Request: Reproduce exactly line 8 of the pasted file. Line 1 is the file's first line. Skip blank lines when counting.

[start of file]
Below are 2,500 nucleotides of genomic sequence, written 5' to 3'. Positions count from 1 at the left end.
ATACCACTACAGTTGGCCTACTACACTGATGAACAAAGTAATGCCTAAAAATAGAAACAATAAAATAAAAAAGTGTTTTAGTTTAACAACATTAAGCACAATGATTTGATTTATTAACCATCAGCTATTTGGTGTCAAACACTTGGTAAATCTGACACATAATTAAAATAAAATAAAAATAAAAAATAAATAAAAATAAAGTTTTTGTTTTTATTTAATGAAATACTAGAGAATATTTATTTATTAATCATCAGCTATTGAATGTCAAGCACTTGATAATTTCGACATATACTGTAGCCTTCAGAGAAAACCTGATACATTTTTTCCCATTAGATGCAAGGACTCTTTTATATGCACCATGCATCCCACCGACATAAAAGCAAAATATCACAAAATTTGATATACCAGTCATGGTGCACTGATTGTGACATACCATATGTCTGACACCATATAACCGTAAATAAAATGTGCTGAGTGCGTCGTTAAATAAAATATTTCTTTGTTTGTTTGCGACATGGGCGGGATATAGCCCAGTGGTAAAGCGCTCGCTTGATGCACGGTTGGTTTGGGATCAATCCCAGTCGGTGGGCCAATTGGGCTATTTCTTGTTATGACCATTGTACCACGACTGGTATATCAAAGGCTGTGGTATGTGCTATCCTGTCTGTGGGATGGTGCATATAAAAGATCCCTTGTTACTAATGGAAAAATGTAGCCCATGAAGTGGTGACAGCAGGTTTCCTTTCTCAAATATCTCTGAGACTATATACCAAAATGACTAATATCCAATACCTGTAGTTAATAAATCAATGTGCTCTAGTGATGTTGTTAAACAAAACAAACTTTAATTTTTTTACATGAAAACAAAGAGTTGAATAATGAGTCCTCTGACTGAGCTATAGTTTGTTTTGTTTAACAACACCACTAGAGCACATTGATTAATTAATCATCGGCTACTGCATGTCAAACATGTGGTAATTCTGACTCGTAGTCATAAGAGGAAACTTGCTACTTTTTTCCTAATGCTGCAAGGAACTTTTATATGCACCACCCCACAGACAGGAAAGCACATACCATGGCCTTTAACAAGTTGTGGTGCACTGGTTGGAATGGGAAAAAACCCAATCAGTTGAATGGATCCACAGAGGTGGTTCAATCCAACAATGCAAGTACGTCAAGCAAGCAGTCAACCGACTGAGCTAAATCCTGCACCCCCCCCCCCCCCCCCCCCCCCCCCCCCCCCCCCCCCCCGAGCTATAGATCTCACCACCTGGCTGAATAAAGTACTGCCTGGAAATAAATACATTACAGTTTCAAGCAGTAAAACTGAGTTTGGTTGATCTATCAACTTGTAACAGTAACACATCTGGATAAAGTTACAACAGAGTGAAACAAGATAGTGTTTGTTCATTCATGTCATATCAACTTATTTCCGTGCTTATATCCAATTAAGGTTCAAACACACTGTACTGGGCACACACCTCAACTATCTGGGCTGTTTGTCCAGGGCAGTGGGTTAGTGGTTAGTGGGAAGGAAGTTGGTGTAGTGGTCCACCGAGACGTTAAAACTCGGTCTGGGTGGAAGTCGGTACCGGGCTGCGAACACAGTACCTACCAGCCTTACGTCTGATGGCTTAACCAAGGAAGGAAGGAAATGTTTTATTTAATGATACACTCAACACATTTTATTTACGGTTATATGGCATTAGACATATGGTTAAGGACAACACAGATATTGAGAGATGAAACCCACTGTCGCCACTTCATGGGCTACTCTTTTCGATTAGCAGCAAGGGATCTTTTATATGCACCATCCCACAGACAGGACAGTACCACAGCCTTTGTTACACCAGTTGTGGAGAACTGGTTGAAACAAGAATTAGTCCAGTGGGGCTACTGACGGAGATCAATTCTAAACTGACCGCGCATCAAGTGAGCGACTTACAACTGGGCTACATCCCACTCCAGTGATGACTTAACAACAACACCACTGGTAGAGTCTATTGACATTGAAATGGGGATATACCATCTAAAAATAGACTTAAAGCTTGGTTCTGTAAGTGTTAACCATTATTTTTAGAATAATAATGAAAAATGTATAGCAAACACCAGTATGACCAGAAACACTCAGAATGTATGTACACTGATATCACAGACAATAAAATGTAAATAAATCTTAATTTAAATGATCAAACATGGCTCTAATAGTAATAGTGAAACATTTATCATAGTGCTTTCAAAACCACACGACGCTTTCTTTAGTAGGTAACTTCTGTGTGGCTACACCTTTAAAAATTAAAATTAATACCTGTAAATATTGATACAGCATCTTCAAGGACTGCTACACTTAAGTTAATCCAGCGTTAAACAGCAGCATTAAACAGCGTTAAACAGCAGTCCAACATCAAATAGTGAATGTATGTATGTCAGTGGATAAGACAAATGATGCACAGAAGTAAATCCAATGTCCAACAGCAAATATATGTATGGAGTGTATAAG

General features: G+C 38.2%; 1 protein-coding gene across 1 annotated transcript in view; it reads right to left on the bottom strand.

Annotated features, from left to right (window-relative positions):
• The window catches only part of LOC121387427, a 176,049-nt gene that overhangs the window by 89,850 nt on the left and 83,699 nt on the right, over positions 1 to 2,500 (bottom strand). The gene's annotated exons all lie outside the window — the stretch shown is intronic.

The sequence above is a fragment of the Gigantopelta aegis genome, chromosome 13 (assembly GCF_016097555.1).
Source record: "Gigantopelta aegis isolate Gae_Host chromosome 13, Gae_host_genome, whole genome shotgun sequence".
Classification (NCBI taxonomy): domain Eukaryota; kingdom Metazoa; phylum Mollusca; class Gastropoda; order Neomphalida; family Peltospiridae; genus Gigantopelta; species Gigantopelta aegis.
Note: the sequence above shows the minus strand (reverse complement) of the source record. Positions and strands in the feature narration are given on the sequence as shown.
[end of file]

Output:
Classification (NCBI taxonomy): domain Eukaryota; kingdom Metazoa; phylum Mollusca; class Gastropoda; order Neomphalida; family Peltospiridae; genus Gigantopelta; species Gigantopelta aegis.